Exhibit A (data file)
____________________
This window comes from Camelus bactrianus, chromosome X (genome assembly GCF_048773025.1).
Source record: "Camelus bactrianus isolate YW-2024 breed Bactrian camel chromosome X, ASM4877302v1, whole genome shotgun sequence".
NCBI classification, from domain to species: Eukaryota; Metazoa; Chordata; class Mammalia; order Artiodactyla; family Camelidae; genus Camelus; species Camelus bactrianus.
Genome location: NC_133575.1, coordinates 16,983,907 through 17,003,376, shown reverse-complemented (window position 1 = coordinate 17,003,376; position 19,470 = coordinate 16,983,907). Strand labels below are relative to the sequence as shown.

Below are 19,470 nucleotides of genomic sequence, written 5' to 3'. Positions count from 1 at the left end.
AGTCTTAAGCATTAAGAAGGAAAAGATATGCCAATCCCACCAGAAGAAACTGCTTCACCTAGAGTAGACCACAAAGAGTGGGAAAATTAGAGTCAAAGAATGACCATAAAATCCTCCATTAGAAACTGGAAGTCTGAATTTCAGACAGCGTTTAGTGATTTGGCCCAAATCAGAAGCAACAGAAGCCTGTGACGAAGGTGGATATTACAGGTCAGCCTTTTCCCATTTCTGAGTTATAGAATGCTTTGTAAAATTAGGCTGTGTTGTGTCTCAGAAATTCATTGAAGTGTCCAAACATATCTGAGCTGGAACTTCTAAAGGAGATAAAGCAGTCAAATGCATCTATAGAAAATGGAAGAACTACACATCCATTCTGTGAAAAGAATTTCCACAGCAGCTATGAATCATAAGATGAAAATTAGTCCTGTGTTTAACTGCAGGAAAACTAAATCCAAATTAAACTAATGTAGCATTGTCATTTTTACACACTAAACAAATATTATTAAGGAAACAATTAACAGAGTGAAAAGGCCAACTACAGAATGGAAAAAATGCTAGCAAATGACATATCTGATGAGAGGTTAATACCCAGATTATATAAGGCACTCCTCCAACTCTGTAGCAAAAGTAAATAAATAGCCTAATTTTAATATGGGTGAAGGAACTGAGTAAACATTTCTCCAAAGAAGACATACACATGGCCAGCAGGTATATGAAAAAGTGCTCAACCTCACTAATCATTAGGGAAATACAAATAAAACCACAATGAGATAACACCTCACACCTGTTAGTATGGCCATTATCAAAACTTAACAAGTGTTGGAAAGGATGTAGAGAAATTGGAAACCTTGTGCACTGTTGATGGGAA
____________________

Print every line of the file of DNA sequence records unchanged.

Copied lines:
This window comes from Camelus bactrianus, chromosome X (genome assembly GCF_048773025.1).
Source record: "Camelus bactrianus isolate YW-2024 breed Bactrian camel chromosome X, ASM4877302v1, whole genome shotgun sequence".
NCBI classification, from domain to species: Eukaryota; Metazoa; Chordata; class Mammalia; order Artiodactyla; family Camelidae; genus Camelus; species Camelus bactrianus.
Genome location: NC_133575.1, coordinates 16,983,907 through 17,003,376, shown reverse-complemented (window position 1 = coordinate 17,003,376; position 19,470 = coordinate 16,983,907). Strand labels below are relative to the sequence as shown.

Below are 19,470 nucleotides of genomic sequence, written 5' to 3'. Positions count from 1 at the left end.
AGTCTTAAGCATTAAGAAGGAAAAGATATGCCAATCCCACCAGAAGAAACTGCTTCACCTAGAGTAGACCACAAAGAGTGGGAAAATTAGAGTCAAAGAATGACCATAAAATCCTCCATTAGAAACTGGAAGTCTGAATTTCAGACAGCGTTTAGTGATTTGGCCCAAATCAGAAGCAACAGAAGCCTGTGACGAAGGTGGATATTACAGGTCAGCCTTTTCCCATTTCTGAGTTATAGAATGCTTTGTAAAATTAGGCTGTGTTGTGTCTCAGAAATTCATTGAAGTGTCCAAACATATCTGAGCTGGAACTTCTAAAGGAGATAAAGCAGTCAAATGCATCTATAGAAAATGGAAGAACTACACATCCATTCTGTGAAAAGAATTTCCACAGCAGCTATGAATCATAAGATGAAAATTAGTCCTGTGTTTAACTGCAGGAAAACTAAATCCAAATTAAACTAATGTAGCATTGTCATTTTTACACACTAAACAAATATTATTAAGGAAACAATTAACAGAGTGAAAAGGCCAACTACAGAATGGAAAAAATGCTAGCAAATGACATATCTGATGAGAGGTTAATACCCAGATTATATAAGGCACTCCTCCAACTCTGTAGCAAAAGTAAATAAATAGCCTAATTTTAATATGGGTGAAGGAACTGAGTAAACATTTCTCCAAAGAAGACATACACATGGCCAGCAGGTATATGAAAAAGTGCTCAACCTCACTAATCATTAGGGAAATACAAATAAAACCACAATGAGATAACACCTCACACCTGTTAGTATGGCCATTATCAAAACTTAACAAGTGTTGGAAAGGATGTAGAGAAATTGGAAACCTTGTGCACTGTTGATGGGAA